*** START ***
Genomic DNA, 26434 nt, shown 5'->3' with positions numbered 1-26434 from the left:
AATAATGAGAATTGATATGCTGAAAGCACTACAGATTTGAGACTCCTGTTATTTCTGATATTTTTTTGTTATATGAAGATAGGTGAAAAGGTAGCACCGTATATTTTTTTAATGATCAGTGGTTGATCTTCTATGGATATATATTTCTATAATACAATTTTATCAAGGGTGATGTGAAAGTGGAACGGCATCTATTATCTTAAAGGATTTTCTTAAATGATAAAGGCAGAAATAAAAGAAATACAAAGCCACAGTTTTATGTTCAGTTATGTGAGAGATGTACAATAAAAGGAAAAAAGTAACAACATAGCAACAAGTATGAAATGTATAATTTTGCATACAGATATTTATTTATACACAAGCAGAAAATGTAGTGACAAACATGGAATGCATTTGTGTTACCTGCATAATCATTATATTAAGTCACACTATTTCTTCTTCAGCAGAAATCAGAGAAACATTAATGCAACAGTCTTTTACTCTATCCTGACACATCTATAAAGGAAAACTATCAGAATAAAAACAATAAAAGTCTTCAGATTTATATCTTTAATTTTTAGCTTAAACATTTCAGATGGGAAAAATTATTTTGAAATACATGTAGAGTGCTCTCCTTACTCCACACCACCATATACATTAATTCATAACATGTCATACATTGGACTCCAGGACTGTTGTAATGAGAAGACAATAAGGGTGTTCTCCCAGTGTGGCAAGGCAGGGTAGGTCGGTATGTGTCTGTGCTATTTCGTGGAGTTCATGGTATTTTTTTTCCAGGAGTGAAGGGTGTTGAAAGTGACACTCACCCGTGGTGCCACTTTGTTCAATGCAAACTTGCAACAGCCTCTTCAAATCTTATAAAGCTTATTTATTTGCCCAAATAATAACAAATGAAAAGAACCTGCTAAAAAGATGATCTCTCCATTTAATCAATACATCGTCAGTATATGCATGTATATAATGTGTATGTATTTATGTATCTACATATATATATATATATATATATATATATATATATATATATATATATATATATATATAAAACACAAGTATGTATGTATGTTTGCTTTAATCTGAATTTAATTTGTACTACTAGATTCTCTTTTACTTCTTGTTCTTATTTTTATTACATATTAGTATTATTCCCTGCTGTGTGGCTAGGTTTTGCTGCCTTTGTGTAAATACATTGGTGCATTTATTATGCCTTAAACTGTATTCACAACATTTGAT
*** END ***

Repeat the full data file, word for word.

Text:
Genomic DNA, 26434 nt, shown 5'->3' with positions numbered 1-26434 from the left:
AATAATGAGAATTGATATGCTGAAAGCACTACAGATTTGAGACTCCTGTTATTTCTGATATTTTTTTGTTATATGAAGATAGGTGAAAAGGTAGCACCGTATATTTTTTTAATGATCAGTGGTTGATCTTCTATGGATATATATTTCTATAATACAATTTTATCAAGGGTGATGTGAAAGTGGAACGGCATCTATTATCTTAAAGGATTTTCTTAAATGATAAAGGCAGAAATAAAAGAAATACAAAGCCACAGTTTTATGTTCAGTTATGTGAGAGATGTACAATAAAAGGAAAAAAGTAACAACATAGCAACAAGTATGAAATGTATAATTTTGCATACAGATATTTATTTATACACAAGCAGAAAATGTAGTGACAAACATGGAATGCATTTGTGTTACCTGCATAATCATTATATTAAGTCACACTATTTCTTCTTCAGCAGAAATCAGAGAAACATTAATGCAACAGTCTTTTACTCTATCCTGACACATCTATAAAGGAAAACTATCAGAATAAAAACAATAAAAGTCTTCAGATTTATATCTTTAATTTTTAGCTTAAACATTTCAGATGGGAAAAATTATTTTGAAATACATGTAGAGTGCTCTCCTTACTCCACACCACCATATACATTAATTCATAACATGTCATACATTGGACTCCAGGACTGTTGTAATGAGAAGACAATAAGGGTGTTCTCCCAGTGTGGCAAGGCAGGGTAGGTCGGTATGTGTCTGTGCTATTTCGTGGAGTTCATGGTATTTTTTTTCCAGGAGTGAAGGGTGTTGAAAGTGACACTCACCCGTGGTGCCACTTTGTTCAATGCAAACTTGCAACAGCCTCTTCAAATCTTATAAAGCTTATTTATTTGCCCAAATAATAACAAATGAAAAGAACCTGCTAAAAAGATGATCTCTCCATTTAATCAATACATCGTCAGTATATGCATGTATATAATGTGTATGTATTTATGTATCTACATATATATATATATATATATATATATATATATATATATATATATATATATATATATAAAACACAAGTATGTATGTATGTTTGCTTTAATCTGAATTTAATTTGTACTACTAGATTCTCTTTTACTTCTTGTTCTTATTTTTATTACATATTAGTATTATTCCCTGCTGTGTGGCTAGGTTTTGCTGCCTTTGTGTAAATACATTGGTGCATTTATTATGCCTTAAACTGTATTCACAACATTTGAT